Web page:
Meditation, mindfulness practice, or prayer

Along with a focus on gratitude, simply starting your day with a little bit of reflection can clear your mind and prepare you for your day.

Plan your day

Unless you’re new around here, you already know that I’m a BIG planner.  But even if you’re not quite as thrilled about planning as I am, writing out a quick agenda for your day first thing in the morning is beneficial.  You’ll start the day knowing what needs to happen, and even if it doesn’t, you’ll have everything listed out, so nothing important will slip through the cracks.

EAT BREAKFAST

I can’t stress this one enough.  Mainly, because I’m not much of a breakfast eater, but I’ve noticed a big difference in the quality of my days when I do make a point of eating breakfast.  Mainly because when I settle into my workday, I’m not distracted by sudden hunger and clock watching until lunchtime. Instead, I get to use that time to be productive. Yay! 

Who knew, all those cereal commercials in the ‘80s were right about breakfast….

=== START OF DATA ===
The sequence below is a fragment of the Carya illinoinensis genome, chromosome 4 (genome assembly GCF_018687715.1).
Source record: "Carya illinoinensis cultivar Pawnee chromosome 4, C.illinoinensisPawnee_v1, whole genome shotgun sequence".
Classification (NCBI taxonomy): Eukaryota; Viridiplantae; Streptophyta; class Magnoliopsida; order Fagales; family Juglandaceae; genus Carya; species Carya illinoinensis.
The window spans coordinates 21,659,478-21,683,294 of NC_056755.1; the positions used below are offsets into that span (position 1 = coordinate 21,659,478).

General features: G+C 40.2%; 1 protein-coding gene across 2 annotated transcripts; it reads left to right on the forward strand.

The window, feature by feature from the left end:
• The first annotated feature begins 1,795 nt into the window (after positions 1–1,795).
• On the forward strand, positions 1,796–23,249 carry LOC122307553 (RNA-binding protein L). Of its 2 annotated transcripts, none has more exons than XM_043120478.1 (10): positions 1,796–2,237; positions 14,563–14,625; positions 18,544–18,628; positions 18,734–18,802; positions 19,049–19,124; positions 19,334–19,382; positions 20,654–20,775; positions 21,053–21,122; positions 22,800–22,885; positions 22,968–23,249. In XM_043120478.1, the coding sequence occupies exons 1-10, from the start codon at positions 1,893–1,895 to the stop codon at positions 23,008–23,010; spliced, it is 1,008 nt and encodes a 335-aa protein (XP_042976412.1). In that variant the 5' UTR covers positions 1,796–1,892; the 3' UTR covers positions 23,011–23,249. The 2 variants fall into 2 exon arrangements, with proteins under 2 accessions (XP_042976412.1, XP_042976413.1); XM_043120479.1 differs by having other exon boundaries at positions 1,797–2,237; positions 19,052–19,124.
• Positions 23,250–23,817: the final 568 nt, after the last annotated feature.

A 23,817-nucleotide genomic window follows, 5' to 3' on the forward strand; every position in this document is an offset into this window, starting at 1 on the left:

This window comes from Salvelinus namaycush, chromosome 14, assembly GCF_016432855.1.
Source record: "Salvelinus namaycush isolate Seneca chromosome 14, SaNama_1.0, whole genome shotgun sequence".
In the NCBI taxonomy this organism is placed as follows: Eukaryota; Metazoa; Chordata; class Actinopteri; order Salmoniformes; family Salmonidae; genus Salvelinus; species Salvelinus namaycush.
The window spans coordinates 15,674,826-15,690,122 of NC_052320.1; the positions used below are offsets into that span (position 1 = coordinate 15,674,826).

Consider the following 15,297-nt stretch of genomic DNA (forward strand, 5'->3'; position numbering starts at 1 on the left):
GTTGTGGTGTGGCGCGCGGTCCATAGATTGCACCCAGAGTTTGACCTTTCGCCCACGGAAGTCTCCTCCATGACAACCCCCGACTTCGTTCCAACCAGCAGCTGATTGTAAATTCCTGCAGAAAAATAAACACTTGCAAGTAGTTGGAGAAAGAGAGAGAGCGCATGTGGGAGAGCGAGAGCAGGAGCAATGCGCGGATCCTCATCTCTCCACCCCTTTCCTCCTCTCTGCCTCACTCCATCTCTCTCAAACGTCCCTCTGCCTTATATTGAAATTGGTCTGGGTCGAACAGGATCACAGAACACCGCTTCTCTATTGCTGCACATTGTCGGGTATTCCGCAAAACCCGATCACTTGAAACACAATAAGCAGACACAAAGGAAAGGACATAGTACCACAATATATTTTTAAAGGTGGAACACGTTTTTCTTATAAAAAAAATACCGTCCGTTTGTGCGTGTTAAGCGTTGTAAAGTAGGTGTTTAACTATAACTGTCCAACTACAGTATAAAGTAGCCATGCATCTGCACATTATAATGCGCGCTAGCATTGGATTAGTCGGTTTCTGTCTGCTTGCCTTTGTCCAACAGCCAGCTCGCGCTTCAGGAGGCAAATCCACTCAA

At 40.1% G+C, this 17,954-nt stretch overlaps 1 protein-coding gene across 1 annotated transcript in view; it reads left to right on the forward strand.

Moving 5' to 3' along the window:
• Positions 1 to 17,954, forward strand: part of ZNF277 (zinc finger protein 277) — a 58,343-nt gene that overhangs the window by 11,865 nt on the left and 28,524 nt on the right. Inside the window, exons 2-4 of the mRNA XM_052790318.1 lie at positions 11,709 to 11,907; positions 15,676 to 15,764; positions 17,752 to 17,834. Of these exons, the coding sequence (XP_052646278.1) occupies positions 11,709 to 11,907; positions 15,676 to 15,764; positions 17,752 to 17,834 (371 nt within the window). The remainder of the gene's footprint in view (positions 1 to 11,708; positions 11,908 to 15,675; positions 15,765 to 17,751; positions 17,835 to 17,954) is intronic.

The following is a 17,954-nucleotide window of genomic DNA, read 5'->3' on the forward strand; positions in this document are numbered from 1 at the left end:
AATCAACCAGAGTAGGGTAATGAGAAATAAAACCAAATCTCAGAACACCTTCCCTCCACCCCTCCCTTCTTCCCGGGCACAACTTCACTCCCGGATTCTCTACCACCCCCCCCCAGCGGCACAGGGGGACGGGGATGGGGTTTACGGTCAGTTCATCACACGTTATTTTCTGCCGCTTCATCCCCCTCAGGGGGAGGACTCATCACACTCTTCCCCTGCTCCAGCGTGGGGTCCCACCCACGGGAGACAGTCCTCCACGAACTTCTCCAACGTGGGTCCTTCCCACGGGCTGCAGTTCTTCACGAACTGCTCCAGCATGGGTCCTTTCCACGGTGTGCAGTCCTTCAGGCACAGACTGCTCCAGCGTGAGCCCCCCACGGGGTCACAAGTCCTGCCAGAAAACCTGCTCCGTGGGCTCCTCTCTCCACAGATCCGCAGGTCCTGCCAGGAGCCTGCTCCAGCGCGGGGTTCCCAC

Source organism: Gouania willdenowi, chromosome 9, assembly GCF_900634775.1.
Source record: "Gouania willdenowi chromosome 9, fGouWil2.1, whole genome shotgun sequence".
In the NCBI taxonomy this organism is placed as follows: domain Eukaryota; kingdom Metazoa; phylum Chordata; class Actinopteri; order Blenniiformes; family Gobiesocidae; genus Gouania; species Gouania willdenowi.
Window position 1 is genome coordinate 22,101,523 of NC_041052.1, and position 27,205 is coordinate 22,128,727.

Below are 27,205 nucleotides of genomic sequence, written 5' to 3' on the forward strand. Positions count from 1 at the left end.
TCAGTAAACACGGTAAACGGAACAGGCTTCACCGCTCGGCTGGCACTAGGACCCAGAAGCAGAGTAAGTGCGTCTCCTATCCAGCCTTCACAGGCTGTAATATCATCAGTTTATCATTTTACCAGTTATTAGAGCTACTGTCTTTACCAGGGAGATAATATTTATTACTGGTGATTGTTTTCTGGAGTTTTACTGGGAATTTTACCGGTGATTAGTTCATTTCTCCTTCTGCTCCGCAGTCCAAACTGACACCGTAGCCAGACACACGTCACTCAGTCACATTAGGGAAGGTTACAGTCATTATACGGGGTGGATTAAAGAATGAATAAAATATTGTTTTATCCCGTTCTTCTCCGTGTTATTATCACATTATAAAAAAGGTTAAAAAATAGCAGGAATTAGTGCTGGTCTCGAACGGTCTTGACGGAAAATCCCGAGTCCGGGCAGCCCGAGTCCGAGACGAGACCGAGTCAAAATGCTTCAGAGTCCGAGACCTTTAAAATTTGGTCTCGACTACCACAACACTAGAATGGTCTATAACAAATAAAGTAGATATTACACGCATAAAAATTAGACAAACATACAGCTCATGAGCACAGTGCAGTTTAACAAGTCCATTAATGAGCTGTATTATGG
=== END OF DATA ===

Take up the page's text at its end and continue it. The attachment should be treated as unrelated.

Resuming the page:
Get dressed

This should be a no brainer, but it’s still worth mentioning: Include getting dressed and ready for the day in your morning routine.  Why? Because it’s something you’re likely to do most mornings and it’s a chunk of time that needs to be accounted for in your day.  Having that time planned out will help get your day off on the right note.

Coffee or tea 

Drink your morning coffee or tea.  Mindfully.  Instead of rushing through it, and drinking it distractedly while you get ready or commute to work, dedicate a little time to enjoying it.  It doesn’t have to be a lot of time, but take the opportunity to give your day a calm and mindful start, instead of beginning the morning multitasking. (Read this post to learn more about why multi-tasking doesn’t actually save you time.)

Move your body